But, as with all things, the truth lies somewhere in the middle. Unfortunately, no one in favour of banning the police from marching in Pride is creating this middle ground. In a wink-wink nudge-nudge to the police abolition movement, in the more than two years since Toronto police have been barred from officially marching in the Toronto Pride Parade, neither Pride Toronto nor any of our community’s leaders have offered concrete steps by which the police could work toward being deemed worthy to march with us once again. Indeed, any potential goalpost – no matter how ambitious a reform – would likely infuriate the police abolition movement. It’s no wonder that even the offer by Vancouver Pride (similar to the one offered by Pride Toronto) that allows police officers to march in Pride this year – without police uniforms or police cars and only alongside other City of Vancouver employees – is being met with more protests. It’s a recipe that keeps police out of Pride forever. As intended.

Last month in Toronto, I watched police abolitionists march down the streets of Toronto. They did so by marching along streets guarded by police with barricades designed to stop another van attack from happening. They chanted for the abolition of police and prisons unimpeded because the anti-LGBTQ bigots on the sidelines were kept in check by police. They did so all while abusers were curtailed with police reporting at least one arrest for sexual assault. All this while the police meticulously and painstakingly exhume and analyze a seemingly unending amount of body parts – all to ensure that an serial killer is put behind bars, if convicted.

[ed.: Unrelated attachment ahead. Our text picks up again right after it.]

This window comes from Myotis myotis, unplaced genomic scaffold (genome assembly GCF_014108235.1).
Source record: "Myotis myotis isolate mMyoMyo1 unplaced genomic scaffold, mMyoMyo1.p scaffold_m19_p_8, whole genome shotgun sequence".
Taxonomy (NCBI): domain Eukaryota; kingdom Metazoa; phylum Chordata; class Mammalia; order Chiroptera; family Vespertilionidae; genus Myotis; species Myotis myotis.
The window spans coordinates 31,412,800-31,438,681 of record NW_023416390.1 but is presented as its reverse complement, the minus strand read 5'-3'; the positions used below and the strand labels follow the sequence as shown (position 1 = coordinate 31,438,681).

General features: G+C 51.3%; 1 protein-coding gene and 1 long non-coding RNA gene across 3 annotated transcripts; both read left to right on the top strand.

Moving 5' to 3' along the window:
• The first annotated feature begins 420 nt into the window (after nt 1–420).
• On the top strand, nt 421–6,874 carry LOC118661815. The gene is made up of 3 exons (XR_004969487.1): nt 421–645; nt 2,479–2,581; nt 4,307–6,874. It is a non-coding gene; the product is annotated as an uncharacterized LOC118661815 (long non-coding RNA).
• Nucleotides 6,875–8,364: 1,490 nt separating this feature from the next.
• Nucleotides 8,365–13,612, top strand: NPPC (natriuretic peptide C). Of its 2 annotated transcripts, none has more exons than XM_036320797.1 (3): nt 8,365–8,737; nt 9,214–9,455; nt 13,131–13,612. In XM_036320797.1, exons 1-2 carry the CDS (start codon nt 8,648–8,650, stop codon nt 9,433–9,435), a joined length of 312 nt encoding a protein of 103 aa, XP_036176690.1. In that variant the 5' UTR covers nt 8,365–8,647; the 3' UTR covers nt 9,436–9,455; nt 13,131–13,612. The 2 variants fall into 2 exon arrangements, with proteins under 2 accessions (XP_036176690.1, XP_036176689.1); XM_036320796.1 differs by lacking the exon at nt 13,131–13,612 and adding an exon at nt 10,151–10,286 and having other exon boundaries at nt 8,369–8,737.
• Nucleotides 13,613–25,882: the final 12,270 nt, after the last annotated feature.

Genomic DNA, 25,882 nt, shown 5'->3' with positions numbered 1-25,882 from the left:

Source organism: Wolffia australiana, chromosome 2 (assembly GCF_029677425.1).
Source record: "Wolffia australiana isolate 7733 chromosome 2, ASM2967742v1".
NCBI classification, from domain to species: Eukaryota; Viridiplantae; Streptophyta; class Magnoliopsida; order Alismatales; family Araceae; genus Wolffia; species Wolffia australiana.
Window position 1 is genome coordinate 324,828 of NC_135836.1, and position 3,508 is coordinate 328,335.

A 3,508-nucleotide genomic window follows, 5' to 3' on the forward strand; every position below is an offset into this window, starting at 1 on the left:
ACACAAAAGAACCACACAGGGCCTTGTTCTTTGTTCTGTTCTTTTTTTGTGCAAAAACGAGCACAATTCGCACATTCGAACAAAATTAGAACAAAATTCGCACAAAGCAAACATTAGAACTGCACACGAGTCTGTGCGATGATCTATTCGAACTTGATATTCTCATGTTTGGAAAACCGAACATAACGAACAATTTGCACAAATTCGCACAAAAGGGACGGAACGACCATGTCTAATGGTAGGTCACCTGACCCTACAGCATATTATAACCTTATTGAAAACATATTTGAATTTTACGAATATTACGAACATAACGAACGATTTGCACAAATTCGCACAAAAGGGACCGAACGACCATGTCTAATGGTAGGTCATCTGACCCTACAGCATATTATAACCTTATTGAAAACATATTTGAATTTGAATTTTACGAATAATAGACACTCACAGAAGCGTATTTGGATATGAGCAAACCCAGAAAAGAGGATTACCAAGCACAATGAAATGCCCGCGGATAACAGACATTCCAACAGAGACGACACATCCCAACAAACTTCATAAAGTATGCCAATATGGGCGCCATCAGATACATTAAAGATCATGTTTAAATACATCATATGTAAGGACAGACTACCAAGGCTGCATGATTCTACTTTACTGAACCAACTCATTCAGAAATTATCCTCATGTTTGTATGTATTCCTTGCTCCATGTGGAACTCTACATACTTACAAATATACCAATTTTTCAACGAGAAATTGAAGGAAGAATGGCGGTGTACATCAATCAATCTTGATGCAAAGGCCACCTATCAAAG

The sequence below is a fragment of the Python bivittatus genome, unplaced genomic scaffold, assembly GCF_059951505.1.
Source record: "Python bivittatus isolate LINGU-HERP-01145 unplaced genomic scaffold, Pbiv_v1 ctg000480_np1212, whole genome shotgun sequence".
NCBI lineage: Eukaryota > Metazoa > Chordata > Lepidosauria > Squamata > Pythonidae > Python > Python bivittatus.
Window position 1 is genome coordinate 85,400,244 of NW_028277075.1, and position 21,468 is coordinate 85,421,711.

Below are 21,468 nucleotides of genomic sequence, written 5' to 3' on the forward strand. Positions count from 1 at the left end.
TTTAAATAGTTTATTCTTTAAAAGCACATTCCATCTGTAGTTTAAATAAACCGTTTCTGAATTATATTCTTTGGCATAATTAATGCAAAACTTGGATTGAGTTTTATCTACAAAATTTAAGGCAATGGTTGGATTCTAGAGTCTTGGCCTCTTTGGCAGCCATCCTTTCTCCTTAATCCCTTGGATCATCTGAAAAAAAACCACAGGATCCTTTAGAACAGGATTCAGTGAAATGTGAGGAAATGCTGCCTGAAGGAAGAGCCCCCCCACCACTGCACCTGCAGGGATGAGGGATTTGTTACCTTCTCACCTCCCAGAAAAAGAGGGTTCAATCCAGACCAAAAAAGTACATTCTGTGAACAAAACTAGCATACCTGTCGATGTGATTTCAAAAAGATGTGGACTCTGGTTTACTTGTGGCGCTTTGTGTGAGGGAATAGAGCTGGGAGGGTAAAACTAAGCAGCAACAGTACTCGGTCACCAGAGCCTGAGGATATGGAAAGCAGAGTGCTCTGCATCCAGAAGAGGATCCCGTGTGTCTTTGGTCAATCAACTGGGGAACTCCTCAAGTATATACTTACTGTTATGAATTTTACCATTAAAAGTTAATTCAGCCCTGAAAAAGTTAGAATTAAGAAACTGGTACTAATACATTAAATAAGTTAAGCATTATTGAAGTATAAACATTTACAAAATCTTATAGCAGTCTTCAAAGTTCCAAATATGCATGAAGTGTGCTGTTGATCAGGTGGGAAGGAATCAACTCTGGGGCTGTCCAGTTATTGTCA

At Vancouver Pride, similar protests with similar chants will be no doubt be happening. But, until our community can at least agree that the police need to exist, we will never truly be safe.

Report an error
Due to technical reasons, we have temporarily removed commenting from our articles. We hope to have this fixed soon. Thank you for your patience. If you are looking to give feedback on our new site, please send it along to feedback@globeandmail.com. If you want to write a letter to the editor, please forward to letters@globeandmail.com.

Welcome to The Globe and Mail’s comment community. This is a space where subscribers can engage with each other and Globe staff. Non-subscribers can read and sort comments but will not be able to engage with them in any way. Click here to subscribe.

If you would like to write a letter to the editor, please forward it to letters@globeandmail.com. Readers can also interact with The Globe on Facebook and Twitter .

Welcome to The Globe and Mail’s comment community. This is a space where subscribers can engage with each other and Globe staff. Non-subscribers can read and sort comments but will not be able to engage with them in any way. Click here to subscribe.

If you would like to write a letter to the editor, please forward it to letters@globeandmail.com. Readers can also interact with The Globe on Facebook and Twitter .

Welcome to The Globe and Mail’s comment community. This is a space where subscribers can engage with each other and Globe staff.

We aim to create a safe and valuable space for discussion and debate. That means:

  • Treat others as you wish to be treated
  • Criticize ideas, not people
  • Stay on topic
  • Avoid the use of toxic and offensive language
  • Flag bad behaviour

Comments that violate our community guidelines will be removed.

Read our community guidelines here

Discussion loading ...

Cannabis pro newsletter